About halfway through the first season of Girls there’s an episode where Hannah takes some time off from the big city and heads back to the quiet hometown where she grew up. She visits with her parents, connects with old friends (and non-friends), and tries to dissuade someone from moving to Los Angeles. It’s a beautiful episode of television because it adds layers to Hannah Horvath that potentially wouldn’t have been there had the show solely focused on her time in New York; the sudden shift to a quiet town in Michigan provides a great contrast in tone that illuminates the character.
I mention this because “Home” is a very similar episode, and while it doesn’t totally give away who Christine is, it does shift our perspective of her, her work, and the way it effects those around her. The Girlfriend Experience has practically lived inside a single world; hell, inside just a few anonymous-looking rooms. We’ve seen Christine entertaining clients, going to school, trying to keep her head above water at Kirkland, and then spiralling out of control as she loses so much in her life. So when “Home” takes Christine away from all of that, at least from the immediacy of it, the effect is jarring in a dramatically satisfying way. This is the series’ most quietly devastating half hour so far.
“Home” is effective as a quiet thriller largely because it starts off like a ticking time bomb. David’s at home with his wife, apparently after some time apart. “It’s good to be back,” he says to his wife while she cooks breakfast, the only real clue we get that some amount of time has passed since we last saw him tensely interacting with his wife in bed. More than the weird sense of time though, there’s an intensity and creepiness to the opening scene because before long David is up in the middle of the night touching himself while watching the video of Christine having sex. “Home” leaves it there though, cutting to Christine at the airport, the abruptness immediately establishing the uncomfortable tone of the episode.
Christine has a brief discussion with her sister about the video, which leads to her exclaiming “because I like it!” when Annabel says she can’t understand why she’d do something “so fucking stupid.” The video is absent from most of the discussions in “Home,” but its presence is certainly felt in every single scene. Where the video is openly watched and mocked in the city, there’s little mention of it here, despite the fact that “Home” contains perhaps more dialogue than any other episode this year. The increase in dialogue isn’t just another way of contrasting Christine’s life in the city and in her hometown; it’s also a way of showing how families are often filled with secrets, and empty talk is all that keeps them hidden.
So, there’s very little doubt that Christine’s parents love one another. They’re celebrating their 30th anniversary after all, renting out a hall to throw a big party with all of their friends. And yet everything going on around them suggests that there’s more than meets the eye. It’s the Lynchian idea of horror being hidden within normalcy. There’s nothing but domestic bliss and aching mundanity coursing through this weekend at home—Christine can barely feign small talk towards a math teacher who’s hitting on her at the party—but the fact that nobody really addresses Christine’s video directly suggests not small-town politeness, but rather a depth of other secrets that these folks have perhaps become adept at avoiding.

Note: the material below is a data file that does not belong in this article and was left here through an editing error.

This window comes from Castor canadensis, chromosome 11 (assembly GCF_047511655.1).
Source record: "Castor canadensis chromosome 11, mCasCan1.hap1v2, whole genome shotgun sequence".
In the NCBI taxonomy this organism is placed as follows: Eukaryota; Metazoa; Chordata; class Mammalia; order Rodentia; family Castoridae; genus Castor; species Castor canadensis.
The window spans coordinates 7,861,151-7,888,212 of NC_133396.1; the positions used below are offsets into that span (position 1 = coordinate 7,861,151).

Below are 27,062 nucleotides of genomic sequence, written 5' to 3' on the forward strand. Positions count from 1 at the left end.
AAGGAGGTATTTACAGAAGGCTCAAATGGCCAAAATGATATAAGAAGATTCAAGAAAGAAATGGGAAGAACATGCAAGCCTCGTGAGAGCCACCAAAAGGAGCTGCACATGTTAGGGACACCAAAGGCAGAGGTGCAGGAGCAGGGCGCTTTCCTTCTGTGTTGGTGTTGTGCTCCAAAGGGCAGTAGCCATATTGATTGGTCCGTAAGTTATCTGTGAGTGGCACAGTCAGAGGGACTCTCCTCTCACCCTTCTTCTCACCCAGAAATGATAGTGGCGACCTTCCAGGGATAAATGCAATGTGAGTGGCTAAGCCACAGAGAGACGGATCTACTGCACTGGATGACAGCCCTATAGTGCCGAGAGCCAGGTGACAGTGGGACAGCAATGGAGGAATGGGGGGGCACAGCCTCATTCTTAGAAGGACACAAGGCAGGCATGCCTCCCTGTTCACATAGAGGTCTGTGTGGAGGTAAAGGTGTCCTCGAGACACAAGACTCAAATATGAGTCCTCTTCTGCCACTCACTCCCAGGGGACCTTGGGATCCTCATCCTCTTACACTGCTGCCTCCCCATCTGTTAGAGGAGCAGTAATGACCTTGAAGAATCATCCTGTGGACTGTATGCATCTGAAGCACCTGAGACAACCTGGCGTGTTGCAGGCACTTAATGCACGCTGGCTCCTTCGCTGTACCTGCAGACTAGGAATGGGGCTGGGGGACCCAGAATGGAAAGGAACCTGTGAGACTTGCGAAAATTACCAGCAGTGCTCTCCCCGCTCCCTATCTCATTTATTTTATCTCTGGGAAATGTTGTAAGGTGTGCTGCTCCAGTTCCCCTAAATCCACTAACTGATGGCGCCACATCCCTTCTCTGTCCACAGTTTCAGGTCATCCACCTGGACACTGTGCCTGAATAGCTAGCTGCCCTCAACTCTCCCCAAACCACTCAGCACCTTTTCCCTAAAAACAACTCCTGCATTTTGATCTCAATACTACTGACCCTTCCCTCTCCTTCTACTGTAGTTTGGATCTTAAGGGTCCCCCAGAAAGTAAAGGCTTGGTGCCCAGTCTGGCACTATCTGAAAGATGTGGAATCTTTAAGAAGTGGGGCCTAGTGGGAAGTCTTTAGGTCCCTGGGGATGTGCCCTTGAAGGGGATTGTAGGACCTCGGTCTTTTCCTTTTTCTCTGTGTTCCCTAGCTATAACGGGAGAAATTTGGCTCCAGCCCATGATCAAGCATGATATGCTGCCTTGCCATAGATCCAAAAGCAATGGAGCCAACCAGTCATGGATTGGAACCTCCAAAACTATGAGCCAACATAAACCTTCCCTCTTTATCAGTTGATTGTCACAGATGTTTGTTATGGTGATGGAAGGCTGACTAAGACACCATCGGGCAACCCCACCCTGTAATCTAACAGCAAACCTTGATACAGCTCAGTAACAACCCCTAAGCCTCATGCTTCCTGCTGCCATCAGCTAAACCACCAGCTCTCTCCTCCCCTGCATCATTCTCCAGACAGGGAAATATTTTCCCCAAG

The closest “Home” gets to spilling the “truth” is when Christine is coerced by Annabel to give a short speech at the anniversary party. The speech is sweet on the surface, but knowing what we know, and understanding that her sister, mother, and father have all seen the sex tape and her name all over the internet, there’s malice hidden underneath. “I am who I am because of you,” she says, a line that really hits home. What’s remarkable here is that The Girlfriend Experience never really tips its hand, never really puts all the information out there. Instead, there are small moments like these that hint at the complexities of Christine’s various relationships. It’s just enough to help us understand Christine a little better—“don’t be naïve; she’s always wanted the attention” says her mother after her father insists the video was taped and released by a jilted ex-boyfriend—without completely removing the mystery of her intentions and who she was before law school, Kirkland, and the big city.
If the whole visit home isn’t enough to cause an emotional stir, the closing moments certainly project a sense of unease heading into the season finale. Once again there’s a time jump, as we flash forward to Christine shooting new photos for an escort service. A photographer tells her to spread her legs slowly while making small talk about how she found out about his business. As Christine poses in front of a window in lingerie, the scene cuts to black while the audio continues. “Does this kind of work ever make you scared?” asks the photographer. Christine doesn’t miss a beat. “No.” That may be Christine’s truth, but “Home” suggests our own truths may just blind us to everything going on around us.
- The anniversary party is filled with small moments that tell us about Christine, from her interaction with the math/physics teacher to her handing back a crying baby in near disgust.
- That father-daughter dance was more than a little awkward. The unspoken between family members can sometimes be the loudest statement.
- Or, you know, your mom could just lay into you and say “you’re on your own.”
- The season finale airs next Sunday. Be prepared, folks. It’s gearing up to be a good one. (Edit: As some of you have pointed out, Starz aired the finale after the penultimate episode last night. That somehow slipped under our radar. A review of the finale will be posted later today.)